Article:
Embargoed until 30 June 2021
Calling the Thai Government to Provide COVID-19 Assistance Packages to Migrant Workers without Discrimination
General Prayuth Chan-ocha has signed an Order issued under Section 9 of the Emergency Decree on Public Administration in Emergency Situations B.E. 2548 (2005) (No.25), dated 27 June 2021, concerning the closure of construction sites, a ban on restaurant dine-ins, partying, and restricting shopping malls hours to 9 p.m. The order was announced in the Government Gazette and will be effective for at least thirty days. Subsequently, on 28 June 2021, Center for COVID-19 Economic Situation Administration (CESA) announced the remedies for entrepreneurs, employers, and employees affected by the Order issued under Section 9 of the Emergency Decree on Public Administration in Emergency Situations B.E. 2548 (2005) (No.25), According to the CESA announcement, employees who are affected by the closure will be compensated requiring 50% of wages, up to 7,500 Thai Baht, if they are social security insurers. The remedy includes workers in construction sites, whose works have been suspended. Thai workers will receive an additional 2,000 Thai Baht. A worker who is not an insurer in the social security system shall receive 2,000 Thai Baht compensation. Workers must register for the cash hand-out via the government’s e-wallet “Pao Tang” application. Therefore, only workers holding Thai national ID cards will be eligible for the cash hand-out remedy.
Human Rights and Development Foundation (HRDF) considered that nearly the past two years, the government has ignored the proper administration of migrant workers, Despite the government should have acknowledged that migrant workers are especially vulnerable to COVID-19 infection from crowded living conditions. The requirement under Order issued under Section 9 of the Emergency Decree on Public Administration in Emergency Situations B.E. 2548 (2005) (No.25) does not only negatively affected construction workers or restaurant workers, but all workers in all restriction areas (i.e. Bangkok and the Greater Bangkok and the Four Southern Provinces) also suffer the consequences. The Department of Disease Control states that, as of June 24, 2021, there are at least 48,135 migrant workers who have been tested positive for COVID-19 but have not received proper medical treatments. Migrant workers have been retrenched as a result of economic stagnation. At the same time, the government remedies, from past to present, clearly demonstrate the government’s discriminatory attitude and practices towards migrant workers. For example, migrant workers are not eligible for Rao Mai Ting Kan (Leave no one behind) 5,000 baht cash hand-out program for non-social security insurers. Migrant identification cards do not meet the technical function of the cash hand-out registration requirement. Article 33 Rao Rak Kan (we love each other) assistance package for social security insurers only allow Thai nationals to access the remedy. HRDF sent a letter opposing this practice (see also: http://hrdfoundation.org/?p=2507 )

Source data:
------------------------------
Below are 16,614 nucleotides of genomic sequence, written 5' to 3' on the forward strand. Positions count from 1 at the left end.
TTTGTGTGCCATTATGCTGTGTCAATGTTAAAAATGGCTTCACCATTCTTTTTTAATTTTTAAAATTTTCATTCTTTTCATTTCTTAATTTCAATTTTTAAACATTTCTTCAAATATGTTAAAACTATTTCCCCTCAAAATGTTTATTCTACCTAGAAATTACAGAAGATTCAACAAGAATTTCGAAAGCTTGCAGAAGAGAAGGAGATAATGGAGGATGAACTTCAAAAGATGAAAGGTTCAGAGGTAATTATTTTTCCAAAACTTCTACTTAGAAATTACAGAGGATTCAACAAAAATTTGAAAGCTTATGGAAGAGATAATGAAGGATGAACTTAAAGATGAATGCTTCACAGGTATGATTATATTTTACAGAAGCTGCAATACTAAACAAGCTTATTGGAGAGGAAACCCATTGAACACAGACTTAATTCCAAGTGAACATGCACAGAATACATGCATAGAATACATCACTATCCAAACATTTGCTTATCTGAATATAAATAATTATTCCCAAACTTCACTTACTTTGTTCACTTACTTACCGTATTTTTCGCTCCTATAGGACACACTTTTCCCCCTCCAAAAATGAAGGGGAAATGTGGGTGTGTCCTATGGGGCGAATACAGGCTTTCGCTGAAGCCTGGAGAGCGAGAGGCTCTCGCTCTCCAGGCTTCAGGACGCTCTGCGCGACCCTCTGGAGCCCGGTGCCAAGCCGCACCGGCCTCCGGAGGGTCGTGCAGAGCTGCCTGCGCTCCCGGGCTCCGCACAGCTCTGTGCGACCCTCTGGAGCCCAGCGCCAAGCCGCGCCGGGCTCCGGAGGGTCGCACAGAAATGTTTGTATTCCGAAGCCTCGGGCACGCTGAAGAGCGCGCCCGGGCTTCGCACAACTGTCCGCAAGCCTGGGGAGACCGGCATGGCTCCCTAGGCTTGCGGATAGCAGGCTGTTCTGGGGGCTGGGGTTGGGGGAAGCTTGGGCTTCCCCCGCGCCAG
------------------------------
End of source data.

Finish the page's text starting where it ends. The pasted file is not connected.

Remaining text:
On the 10 March 2021, Thai Deputy Prime Minister and Minister of Foreign Affairs, Mr. Don Pramudwinai stated at the Asia-Pacific Regional Review of the Global Compact for Safe, Orderly and Regular Migration (GCM) at the UNESCAP Auditorium in Bangkok. He recognized migrant workers are essential contributors to economic growth and partners for sustainable development who must not be left behind during the COVID-19 pandemic. Mr. Don Pramudwinai ensured that migrants will receive proper assistance and because no one is safe until everyone is safe. However, the contrast between the statement from the Thai government’s representative and the actual administration of the pandemic situation for migrants prompted the HRDF to call for the Thai government to commit and to implement the following recommendations.
- The government should ensure migrants receive fair and equal treatment when they are suffering from COVID-19. Migrants should not be treated with any discrimination. They shall be treated as “employees” under the Labor Protection Law. Whether the workers are enrolled under the social security system or not.
- The government should ensure a short-term proactively COVID-19 tests to all migrants without discrimination of their statuses and The government should ensure migrant workers have access to COVID-19 vaccination in the same manner as Thai workers. Most importantly, migrant workers diagnosed with COVID-19 must be treated immediately.
- The government should formulate a medium-term plan and a long-term plan for the management of migrant workers, including but not limited to non-prosecution against migrant workers under the Immigration Act B.E. 2522 (1979), and the Royal Ordnance on the Administration of Foreign Workers B.E. 2562 (2019). The government should arrange for the registration of migrant workers without causing unnecessary financial and administrative burdens to employers and migrant workers.
With respect to human rights and dignity
For more information, please contact Mr. Papop Siamhan, Director, Human Rights and Development Foundation, Tel. +66 (0)65 904 2329 Email : email@example.com